Calls to teachers’ helpline double
ALMOST 1,400 Scottish teachers have phoned a stress help phone during the past two years, it emerged yesterday.
The number of issues reported to Teacher Support Network via the phone service more than doubled between 2010 and 2011 from 675 to 1,389.
Lack of control in the classroom and job insecurity were among the most common reasons for the calls. Anxiety, sleeplessness and the breakdown of relationships also contributed to the concerns raised by teachers.
Julian Stanley, chief executive of Teacher Support Network, said: “Staff are under unprecedented professional and personal pressure. We know they are already faced with issues such as workload, a new curriculum and fear of redundancy, but they are also contending with the same issues we all must deal with such as concerns about money, health and relationships.
“The importance of this is that if a teacher is having a difficult time, it can affect hundreds of pupils and their futures.”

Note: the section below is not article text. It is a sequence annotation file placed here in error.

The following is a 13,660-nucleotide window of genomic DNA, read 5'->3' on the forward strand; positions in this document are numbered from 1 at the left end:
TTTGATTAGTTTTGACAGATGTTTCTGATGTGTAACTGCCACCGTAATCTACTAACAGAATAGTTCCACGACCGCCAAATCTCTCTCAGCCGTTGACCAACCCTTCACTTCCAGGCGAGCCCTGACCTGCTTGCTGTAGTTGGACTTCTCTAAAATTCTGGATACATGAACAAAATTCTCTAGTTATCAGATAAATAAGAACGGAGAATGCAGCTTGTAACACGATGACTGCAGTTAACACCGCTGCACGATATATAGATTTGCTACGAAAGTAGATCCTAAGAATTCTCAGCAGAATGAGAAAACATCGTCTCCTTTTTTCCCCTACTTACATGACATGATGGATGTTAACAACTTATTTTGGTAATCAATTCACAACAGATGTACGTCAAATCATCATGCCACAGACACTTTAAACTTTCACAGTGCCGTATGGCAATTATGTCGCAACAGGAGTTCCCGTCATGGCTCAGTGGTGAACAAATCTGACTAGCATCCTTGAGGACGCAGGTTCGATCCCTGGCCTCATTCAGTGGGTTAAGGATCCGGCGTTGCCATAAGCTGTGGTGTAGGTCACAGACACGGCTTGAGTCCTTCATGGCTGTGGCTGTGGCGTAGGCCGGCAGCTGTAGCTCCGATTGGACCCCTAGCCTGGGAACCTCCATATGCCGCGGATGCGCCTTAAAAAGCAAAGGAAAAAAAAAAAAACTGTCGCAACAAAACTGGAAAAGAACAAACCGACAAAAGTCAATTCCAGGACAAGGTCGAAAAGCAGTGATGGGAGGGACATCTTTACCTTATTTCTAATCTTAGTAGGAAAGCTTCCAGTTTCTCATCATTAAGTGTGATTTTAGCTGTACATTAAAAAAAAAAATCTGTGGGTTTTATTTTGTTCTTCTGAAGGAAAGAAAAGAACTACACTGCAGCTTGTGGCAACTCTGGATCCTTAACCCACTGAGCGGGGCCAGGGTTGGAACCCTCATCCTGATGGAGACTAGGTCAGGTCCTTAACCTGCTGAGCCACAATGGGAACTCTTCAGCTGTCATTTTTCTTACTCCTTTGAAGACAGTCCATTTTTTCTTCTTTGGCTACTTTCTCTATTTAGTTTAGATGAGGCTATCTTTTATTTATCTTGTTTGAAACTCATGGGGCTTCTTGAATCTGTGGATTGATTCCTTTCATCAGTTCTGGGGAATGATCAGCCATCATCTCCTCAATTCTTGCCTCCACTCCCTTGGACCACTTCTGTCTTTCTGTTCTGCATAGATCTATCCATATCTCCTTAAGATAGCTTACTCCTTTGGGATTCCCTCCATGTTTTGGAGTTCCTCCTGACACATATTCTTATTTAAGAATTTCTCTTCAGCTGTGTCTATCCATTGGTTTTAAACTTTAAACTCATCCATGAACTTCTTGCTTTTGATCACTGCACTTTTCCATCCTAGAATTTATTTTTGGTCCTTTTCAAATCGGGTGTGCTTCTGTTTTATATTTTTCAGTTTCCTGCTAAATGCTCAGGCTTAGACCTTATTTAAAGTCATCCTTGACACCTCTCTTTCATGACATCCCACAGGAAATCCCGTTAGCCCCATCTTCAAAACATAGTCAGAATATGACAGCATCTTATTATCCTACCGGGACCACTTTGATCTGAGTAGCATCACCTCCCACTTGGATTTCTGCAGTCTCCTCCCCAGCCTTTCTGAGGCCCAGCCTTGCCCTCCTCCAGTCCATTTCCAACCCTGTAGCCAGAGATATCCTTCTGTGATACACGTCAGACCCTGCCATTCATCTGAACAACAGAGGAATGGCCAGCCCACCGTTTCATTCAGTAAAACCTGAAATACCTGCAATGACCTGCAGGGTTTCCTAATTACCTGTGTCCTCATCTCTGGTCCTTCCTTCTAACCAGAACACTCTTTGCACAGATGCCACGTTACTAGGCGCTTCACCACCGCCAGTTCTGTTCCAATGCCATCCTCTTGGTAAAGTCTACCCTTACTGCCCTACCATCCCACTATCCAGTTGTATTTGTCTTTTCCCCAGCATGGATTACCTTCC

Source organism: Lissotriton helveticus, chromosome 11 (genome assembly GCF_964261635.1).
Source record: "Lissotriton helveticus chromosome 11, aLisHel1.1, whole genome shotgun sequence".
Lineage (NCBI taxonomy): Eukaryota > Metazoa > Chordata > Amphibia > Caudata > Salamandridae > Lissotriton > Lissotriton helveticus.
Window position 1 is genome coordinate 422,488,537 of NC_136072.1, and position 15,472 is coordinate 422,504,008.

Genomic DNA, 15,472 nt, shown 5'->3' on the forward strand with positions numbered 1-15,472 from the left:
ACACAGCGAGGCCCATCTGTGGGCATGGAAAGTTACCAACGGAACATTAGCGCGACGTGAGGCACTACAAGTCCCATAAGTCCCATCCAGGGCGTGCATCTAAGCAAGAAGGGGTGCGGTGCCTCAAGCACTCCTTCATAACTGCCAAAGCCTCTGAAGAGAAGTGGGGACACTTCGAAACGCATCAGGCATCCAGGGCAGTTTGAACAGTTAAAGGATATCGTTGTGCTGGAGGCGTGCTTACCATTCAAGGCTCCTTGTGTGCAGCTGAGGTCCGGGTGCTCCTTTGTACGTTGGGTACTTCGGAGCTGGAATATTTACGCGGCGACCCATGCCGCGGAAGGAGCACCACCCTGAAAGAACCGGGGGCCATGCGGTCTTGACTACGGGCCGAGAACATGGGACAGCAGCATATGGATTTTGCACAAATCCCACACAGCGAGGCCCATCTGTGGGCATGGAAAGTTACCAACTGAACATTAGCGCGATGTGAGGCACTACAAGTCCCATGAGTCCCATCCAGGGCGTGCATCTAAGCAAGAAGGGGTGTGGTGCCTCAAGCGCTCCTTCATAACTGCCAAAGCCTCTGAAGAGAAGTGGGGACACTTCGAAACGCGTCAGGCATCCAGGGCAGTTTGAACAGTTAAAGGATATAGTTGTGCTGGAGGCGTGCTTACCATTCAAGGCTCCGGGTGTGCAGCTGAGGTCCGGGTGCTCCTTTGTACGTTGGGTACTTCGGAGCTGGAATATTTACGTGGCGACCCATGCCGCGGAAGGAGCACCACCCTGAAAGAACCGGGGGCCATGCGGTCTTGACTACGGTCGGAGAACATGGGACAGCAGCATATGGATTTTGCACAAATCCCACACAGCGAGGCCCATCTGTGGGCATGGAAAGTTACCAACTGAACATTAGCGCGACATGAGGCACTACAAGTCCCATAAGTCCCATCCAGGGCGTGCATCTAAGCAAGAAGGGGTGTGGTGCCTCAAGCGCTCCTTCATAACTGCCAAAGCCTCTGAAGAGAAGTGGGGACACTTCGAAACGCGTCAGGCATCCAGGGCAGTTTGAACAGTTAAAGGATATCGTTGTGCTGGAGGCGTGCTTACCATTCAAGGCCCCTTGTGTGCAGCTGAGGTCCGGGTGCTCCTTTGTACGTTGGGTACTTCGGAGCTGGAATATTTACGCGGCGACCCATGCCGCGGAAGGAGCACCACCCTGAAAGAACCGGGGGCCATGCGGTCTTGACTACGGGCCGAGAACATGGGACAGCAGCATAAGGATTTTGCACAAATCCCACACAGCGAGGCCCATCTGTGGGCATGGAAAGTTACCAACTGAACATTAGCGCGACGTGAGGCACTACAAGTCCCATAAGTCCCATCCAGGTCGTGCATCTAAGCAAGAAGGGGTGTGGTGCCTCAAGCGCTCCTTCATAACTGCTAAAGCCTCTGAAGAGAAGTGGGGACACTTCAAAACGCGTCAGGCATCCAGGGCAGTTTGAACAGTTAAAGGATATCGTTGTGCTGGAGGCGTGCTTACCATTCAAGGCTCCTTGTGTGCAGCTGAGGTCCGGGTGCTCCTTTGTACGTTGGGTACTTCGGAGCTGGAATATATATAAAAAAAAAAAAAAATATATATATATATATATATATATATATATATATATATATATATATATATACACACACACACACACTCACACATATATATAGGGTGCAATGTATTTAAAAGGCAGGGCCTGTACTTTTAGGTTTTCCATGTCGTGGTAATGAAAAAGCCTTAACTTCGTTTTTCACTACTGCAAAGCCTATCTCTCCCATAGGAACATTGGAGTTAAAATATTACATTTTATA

The charity is to launch a new range of services to try to ease the problems – including money management services, debt counselling and an online budgeting tool.
Larry Flanagan, the general secretary of the Educational Institute of Scotland, said: “The current budget-cutting agenda facing schools has only increased pressure on teachers, with sharp declines in both teacher and support staff numbers stretching teaching to the limit.”
A Scottish Government spokesman said councils had to “take appropriate action at local level to minimise the risk of stress or injury and any related claims through their own local health and safety procedures for staff and pupils”.
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Wednesday 22 May 2013
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